Mary Ellen Beck was born into a medical family in Cleveland. Her father, Claude Beck, on the faculty at Case Western Reserve, was the first Professor of Cardiac Surgery in the nation and her mother Ellen (Manning) was a surgical nurse. They had met in Boston when Dr. Beck was a neurosurgical trainee of Dr. Harvey Cushing at the Brigham and Women’s Hospital and her mother a trained nurse there. Growing up in Cleveland, her father saw to it that his three daughters had role models in the world of medicine. From an early age Mary Ellen encountered many of his female classmates at dinner in their home. Instead of immediately following in her family’s footsteps, she took a slightly different approach  in college and, in 1954, she graduated from Radcliffe College with a Bachelor of Arts degree in history.Yet during her time at Radcliffe, she’d taken a number of premedical classes. She enrolled at the Columbia University College of Physicians and Surgeons, where she ultimately met her future husband, Dr. Martin Wohl. She received her medical degree from Columbia in 1958 and followed this with an internship at Bellevue Hospital in New York and a residency in Pediatrics at Babies’ Hospital. Although she originally intended to be a pediatric psychiatrist, after three months as an intern on the chest service at Bellevue, inspired by Gustave Laurenzi she became interested in the “new respiratory physiology” which she described in an autobiographical piece as “ the molecular biology of the 50’s.” She writes, “We looked at Goff sections; we fought about the definition of emphysema; we discussed airway obstruction, centrilobular vs. pan-acinar; we fluoroscoped; we managed patients on tank ventilators; we measured arterial blood gas tensions – an advanced technology of that era…    I must have been pretty hard to take.  Armed with my 3 months of training in chest medicine and with the stridency of the young, I set out to reform the care patients with lung disease received at Babies Hospital.  I borrowed a spirometer from Dr. Alfred Fishman’s laboratory – in fact, he taught me how to use it.  I acquired an outpatient clinic filled with little wheezers … and I daringly thought that pediatricians might call upon adult respiratory physicians for assistance.”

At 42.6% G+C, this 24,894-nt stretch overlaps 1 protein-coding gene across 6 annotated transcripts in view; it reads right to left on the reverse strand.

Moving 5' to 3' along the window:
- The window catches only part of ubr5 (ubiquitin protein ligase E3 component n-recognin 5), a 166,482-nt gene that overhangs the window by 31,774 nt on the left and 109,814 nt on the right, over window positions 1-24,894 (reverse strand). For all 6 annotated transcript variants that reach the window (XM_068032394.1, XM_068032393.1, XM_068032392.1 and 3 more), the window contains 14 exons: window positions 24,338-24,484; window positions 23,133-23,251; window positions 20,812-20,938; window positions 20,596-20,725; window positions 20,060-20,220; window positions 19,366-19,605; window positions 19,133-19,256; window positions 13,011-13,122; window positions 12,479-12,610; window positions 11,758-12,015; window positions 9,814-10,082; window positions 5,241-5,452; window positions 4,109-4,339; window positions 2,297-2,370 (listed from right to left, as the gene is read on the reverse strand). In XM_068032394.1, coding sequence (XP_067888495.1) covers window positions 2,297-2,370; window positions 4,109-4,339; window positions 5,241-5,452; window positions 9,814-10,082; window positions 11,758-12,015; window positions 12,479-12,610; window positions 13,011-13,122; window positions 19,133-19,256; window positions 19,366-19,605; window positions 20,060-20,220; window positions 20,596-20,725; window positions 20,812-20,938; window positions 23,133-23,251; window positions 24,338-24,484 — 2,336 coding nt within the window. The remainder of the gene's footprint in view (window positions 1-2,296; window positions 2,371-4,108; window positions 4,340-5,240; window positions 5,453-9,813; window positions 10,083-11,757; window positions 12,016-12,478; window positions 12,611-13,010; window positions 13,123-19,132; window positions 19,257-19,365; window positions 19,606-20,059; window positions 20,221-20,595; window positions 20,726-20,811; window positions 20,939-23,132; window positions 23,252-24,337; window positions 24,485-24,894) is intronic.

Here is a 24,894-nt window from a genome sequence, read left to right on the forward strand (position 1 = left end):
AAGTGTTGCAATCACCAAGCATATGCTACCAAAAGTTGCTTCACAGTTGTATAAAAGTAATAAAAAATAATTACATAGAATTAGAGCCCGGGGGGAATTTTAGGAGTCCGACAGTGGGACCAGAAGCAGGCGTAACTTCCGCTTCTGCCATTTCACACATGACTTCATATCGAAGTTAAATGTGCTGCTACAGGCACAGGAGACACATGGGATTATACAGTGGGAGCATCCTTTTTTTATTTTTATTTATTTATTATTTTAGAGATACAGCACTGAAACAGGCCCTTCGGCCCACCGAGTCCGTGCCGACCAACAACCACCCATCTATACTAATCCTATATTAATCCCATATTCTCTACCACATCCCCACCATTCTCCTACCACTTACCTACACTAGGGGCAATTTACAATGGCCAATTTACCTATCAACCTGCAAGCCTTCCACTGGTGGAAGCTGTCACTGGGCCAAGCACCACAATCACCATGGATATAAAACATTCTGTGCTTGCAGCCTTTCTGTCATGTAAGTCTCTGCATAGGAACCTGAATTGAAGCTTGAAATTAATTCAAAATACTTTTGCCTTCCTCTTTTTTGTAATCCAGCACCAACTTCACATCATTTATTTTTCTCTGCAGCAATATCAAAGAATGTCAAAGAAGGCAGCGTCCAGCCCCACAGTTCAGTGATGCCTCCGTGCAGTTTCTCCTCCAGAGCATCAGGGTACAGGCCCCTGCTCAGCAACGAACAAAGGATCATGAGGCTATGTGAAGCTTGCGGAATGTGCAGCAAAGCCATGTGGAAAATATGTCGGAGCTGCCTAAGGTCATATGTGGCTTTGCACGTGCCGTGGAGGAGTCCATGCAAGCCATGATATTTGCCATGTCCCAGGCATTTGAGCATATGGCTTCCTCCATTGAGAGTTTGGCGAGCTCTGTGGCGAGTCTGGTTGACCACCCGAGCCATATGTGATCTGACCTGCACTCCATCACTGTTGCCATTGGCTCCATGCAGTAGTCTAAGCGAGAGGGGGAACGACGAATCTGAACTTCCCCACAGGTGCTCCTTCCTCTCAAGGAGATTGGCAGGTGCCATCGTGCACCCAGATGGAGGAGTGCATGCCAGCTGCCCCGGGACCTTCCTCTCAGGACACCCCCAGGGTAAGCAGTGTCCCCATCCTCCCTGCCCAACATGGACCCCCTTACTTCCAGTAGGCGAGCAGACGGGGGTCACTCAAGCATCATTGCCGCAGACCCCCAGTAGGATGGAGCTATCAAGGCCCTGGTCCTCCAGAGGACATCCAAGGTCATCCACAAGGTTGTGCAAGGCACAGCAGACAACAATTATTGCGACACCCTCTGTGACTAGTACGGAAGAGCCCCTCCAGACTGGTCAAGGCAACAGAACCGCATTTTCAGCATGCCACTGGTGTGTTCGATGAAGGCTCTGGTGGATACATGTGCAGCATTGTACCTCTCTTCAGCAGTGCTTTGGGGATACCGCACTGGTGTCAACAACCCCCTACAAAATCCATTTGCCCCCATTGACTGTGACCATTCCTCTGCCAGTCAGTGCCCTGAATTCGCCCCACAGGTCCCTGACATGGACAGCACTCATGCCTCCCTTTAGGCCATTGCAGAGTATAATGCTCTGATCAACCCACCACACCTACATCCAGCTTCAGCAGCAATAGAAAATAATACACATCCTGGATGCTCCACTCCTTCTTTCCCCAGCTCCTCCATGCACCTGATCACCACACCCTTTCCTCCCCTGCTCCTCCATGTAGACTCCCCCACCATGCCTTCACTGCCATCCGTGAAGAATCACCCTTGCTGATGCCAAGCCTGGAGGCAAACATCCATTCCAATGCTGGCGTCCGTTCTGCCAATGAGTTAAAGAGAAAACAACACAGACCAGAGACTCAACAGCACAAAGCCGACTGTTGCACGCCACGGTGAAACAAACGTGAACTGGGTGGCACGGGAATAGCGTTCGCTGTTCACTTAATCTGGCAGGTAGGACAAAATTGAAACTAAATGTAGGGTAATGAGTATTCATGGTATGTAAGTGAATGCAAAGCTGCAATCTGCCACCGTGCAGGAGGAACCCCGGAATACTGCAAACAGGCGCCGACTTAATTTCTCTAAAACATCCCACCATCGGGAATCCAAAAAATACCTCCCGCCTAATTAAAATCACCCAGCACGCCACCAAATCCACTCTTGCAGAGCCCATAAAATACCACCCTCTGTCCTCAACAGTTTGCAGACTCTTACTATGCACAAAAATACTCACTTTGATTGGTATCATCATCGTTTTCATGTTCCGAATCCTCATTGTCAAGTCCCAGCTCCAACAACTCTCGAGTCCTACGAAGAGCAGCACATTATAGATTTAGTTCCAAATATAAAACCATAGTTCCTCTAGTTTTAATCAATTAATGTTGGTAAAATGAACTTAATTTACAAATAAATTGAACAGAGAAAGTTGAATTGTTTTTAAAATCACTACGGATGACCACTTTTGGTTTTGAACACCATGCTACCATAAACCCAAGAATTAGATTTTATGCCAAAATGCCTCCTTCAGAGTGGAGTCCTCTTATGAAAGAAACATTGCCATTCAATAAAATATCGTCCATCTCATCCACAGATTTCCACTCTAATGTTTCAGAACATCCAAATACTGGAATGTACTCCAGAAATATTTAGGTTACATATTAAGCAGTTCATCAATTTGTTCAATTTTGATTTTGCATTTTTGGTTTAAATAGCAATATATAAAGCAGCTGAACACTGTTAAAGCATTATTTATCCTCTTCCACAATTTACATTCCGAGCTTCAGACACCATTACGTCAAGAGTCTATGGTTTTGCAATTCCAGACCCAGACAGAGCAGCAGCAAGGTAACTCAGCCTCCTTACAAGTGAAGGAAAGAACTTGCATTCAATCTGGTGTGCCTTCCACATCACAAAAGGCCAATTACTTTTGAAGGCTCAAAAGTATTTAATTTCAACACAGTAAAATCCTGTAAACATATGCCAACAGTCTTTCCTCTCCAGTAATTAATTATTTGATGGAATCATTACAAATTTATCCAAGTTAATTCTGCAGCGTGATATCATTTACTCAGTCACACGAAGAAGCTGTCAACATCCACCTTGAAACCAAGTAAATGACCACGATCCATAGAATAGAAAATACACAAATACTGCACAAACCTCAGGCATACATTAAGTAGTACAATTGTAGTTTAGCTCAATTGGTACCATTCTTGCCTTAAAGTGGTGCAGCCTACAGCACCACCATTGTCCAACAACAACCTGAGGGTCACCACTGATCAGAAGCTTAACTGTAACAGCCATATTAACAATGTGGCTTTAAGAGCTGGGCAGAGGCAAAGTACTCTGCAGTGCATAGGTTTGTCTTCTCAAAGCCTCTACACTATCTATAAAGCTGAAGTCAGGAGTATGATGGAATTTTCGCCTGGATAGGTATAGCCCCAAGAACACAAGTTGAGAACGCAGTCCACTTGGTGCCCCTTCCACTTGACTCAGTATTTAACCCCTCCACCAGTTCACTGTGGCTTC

After their marriage in 1961, the Wohls moved to Boston where Martin could do his senior residency at Mass General Hospital. Mary Ellen became a research fellow at the Harvard School of Public Health in the Physiology group led by Professor Jere Mead, who almost single handedly developed the field of Respiratory Mechanics. A ground breaker even here, she and Dr. Mary Ellen Avery were the only two women in the group.  Parallel to her training at the School of Public Health, in 1962 she started at Children’s Hospital beginning her nearly four decade relationship with Children’s hospital by learning  respiratory medicine from Denise Strieder.  Thus it was the marriage of Dr. Wohl’s physiology training on Jere Mead’s team and her clinical pediatric pulmonary medicine experiences that  led her to become a pioneer in the evaluation of infant lung function. Unlike older children and adults who can be coached in lung function maneuvers, infant lung function was an underserved area of medicine.